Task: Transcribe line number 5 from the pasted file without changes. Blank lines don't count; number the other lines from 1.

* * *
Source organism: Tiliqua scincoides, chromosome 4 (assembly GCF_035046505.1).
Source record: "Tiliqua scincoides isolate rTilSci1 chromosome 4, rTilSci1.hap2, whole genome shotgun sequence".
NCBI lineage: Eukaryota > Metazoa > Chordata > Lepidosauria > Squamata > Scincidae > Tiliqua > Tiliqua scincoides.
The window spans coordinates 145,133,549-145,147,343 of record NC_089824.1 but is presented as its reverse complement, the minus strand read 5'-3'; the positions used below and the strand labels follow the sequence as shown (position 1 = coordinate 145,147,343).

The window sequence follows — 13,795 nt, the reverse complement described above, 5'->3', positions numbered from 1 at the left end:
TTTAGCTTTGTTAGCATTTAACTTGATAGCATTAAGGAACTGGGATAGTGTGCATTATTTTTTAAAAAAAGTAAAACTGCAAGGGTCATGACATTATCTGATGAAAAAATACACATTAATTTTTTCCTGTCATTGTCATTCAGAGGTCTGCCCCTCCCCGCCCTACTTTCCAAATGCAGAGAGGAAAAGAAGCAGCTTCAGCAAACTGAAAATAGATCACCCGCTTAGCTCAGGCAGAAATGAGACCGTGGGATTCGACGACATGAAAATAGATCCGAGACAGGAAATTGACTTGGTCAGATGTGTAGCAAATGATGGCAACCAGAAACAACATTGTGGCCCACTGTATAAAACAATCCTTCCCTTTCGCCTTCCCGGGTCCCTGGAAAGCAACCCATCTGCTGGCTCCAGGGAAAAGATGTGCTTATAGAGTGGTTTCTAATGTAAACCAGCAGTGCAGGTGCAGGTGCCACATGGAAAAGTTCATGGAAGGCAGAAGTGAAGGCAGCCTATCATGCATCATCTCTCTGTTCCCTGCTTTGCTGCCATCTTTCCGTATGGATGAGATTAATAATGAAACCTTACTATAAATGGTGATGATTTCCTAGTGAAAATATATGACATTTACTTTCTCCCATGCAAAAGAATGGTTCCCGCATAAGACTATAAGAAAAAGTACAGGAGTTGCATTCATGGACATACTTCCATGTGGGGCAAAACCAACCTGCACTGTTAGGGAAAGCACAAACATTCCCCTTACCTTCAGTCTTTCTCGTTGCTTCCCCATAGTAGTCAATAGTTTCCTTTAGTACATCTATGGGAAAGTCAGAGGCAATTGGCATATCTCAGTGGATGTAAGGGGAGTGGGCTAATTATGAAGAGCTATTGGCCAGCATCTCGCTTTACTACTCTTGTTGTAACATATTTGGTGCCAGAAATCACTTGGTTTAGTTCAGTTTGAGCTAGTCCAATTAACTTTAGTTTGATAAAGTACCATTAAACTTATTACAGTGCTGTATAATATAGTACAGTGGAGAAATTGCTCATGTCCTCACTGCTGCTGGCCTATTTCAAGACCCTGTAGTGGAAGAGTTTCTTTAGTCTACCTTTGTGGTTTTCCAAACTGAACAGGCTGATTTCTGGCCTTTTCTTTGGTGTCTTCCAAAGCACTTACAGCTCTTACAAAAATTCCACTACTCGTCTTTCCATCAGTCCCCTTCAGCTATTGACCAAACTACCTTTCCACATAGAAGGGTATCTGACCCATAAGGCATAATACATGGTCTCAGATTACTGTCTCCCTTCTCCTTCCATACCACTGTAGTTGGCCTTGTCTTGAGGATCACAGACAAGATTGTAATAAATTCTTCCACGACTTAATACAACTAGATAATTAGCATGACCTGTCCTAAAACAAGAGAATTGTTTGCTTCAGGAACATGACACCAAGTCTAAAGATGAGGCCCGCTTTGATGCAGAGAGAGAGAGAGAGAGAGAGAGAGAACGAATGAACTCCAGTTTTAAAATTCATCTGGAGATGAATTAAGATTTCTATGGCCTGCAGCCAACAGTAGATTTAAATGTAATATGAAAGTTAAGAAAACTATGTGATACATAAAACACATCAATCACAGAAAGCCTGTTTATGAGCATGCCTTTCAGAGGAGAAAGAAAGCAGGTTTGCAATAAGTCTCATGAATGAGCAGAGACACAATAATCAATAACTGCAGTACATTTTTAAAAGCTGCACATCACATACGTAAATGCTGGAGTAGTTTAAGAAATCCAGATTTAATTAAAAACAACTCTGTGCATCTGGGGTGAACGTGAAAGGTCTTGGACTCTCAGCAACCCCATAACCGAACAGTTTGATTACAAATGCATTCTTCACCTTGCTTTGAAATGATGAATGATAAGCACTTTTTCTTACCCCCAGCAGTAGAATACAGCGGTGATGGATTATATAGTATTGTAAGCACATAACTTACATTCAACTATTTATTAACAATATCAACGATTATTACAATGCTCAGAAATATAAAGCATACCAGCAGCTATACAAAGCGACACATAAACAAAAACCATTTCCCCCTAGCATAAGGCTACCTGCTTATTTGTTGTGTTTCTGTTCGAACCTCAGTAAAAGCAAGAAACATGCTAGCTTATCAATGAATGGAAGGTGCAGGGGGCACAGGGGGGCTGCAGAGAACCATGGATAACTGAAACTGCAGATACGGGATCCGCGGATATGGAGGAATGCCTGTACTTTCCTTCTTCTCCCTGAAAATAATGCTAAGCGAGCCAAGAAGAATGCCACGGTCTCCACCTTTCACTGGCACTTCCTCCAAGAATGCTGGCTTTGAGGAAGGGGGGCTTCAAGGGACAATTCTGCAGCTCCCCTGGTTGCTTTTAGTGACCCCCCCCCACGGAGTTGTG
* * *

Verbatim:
The window sequence follows — 13,795 nt, the reverse complement described above, 5'->3', positions numbered from 1 at the left end: